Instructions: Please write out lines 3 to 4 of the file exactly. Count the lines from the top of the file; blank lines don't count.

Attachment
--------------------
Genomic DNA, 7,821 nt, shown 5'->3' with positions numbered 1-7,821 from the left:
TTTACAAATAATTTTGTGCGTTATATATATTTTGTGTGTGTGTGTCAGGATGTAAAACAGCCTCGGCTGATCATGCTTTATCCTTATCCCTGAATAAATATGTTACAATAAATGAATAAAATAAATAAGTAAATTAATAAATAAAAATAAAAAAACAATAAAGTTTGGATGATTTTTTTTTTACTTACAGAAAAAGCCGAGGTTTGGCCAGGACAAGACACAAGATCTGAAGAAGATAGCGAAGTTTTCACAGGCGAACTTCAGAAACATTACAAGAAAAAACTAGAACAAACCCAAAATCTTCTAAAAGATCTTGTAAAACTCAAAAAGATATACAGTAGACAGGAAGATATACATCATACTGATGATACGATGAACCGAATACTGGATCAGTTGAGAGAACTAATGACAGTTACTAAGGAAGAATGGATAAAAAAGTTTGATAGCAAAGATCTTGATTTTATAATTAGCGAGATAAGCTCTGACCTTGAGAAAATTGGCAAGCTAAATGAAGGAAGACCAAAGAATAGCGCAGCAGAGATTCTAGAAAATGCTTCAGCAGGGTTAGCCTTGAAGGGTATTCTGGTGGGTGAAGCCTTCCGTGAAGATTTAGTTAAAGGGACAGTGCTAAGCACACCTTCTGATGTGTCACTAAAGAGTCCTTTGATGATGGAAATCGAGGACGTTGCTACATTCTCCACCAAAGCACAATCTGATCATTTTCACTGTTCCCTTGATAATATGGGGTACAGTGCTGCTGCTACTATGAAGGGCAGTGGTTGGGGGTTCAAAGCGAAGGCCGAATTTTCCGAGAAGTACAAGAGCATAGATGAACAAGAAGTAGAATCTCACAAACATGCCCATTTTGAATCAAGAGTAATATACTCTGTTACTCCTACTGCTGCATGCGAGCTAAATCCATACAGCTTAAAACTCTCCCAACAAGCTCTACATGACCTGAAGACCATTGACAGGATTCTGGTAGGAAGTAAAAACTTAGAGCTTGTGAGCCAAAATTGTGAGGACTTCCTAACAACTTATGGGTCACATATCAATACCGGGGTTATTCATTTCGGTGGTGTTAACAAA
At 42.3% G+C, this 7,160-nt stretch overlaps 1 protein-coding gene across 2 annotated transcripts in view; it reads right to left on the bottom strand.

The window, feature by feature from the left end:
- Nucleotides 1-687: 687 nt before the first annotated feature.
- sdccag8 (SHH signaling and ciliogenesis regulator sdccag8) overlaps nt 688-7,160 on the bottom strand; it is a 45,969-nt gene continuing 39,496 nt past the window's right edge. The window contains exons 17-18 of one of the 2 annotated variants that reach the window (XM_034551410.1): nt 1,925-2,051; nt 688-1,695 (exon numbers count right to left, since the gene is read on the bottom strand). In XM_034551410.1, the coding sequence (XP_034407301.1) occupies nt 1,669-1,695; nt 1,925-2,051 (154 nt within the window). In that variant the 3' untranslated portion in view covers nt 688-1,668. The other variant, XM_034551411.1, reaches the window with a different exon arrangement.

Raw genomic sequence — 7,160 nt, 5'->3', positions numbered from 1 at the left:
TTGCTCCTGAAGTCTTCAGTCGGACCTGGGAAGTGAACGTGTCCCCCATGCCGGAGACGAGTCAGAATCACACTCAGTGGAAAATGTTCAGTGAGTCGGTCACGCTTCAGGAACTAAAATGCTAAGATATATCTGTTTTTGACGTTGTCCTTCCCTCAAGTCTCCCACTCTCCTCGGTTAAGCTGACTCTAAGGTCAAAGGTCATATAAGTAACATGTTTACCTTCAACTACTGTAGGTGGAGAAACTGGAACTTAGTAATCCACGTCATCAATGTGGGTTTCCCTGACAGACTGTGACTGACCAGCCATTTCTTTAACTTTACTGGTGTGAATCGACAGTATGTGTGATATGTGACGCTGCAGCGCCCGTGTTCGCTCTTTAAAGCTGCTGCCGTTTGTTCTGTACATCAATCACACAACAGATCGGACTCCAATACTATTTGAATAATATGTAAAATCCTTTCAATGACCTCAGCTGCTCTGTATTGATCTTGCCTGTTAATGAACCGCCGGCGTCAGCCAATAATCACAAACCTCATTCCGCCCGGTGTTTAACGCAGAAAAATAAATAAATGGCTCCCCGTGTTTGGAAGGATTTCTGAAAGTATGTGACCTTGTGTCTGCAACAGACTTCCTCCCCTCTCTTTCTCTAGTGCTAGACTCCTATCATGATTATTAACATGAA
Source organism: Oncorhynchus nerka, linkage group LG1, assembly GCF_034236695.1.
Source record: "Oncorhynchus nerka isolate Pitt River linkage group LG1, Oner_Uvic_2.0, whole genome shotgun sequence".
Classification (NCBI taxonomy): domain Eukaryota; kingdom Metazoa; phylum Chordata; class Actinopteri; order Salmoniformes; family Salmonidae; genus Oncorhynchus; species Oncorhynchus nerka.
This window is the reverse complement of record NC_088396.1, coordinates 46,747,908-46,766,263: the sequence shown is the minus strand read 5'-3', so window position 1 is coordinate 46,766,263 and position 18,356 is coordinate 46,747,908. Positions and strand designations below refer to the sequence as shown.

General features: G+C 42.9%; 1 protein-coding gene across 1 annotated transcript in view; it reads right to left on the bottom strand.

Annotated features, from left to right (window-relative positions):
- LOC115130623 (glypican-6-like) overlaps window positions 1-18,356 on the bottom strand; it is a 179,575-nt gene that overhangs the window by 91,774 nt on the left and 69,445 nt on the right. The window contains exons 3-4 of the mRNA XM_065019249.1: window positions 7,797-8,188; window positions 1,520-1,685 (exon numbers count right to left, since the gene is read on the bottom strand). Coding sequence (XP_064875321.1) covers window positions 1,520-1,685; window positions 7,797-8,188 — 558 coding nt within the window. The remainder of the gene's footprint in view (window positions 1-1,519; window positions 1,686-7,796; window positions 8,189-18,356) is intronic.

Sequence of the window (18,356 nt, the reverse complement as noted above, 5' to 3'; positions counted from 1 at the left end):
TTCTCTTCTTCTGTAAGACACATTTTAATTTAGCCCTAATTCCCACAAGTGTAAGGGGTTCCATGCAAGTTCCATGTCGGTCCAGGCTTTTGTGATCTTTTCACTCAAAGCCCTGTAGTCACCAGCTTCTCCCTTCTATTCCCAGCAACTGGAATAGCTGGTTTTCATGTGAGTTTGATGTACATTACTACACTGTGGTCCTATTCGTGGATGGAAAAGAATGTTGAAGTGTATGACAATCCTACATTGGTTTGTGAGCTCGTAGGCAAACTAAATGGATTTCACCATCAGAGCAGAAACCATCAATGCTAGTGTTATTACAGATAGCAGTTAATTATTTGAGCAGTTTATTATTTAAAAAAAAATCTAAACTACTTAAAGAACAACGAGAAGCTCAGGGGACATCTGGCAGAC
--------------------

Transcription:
At 42.3% G+C, this 7,160-nt stretch overlaps 1 protein-coding gene across 2 annotated transcripts in view; it reads right to left on the bottom strand.

The window, feature by feature from the left end: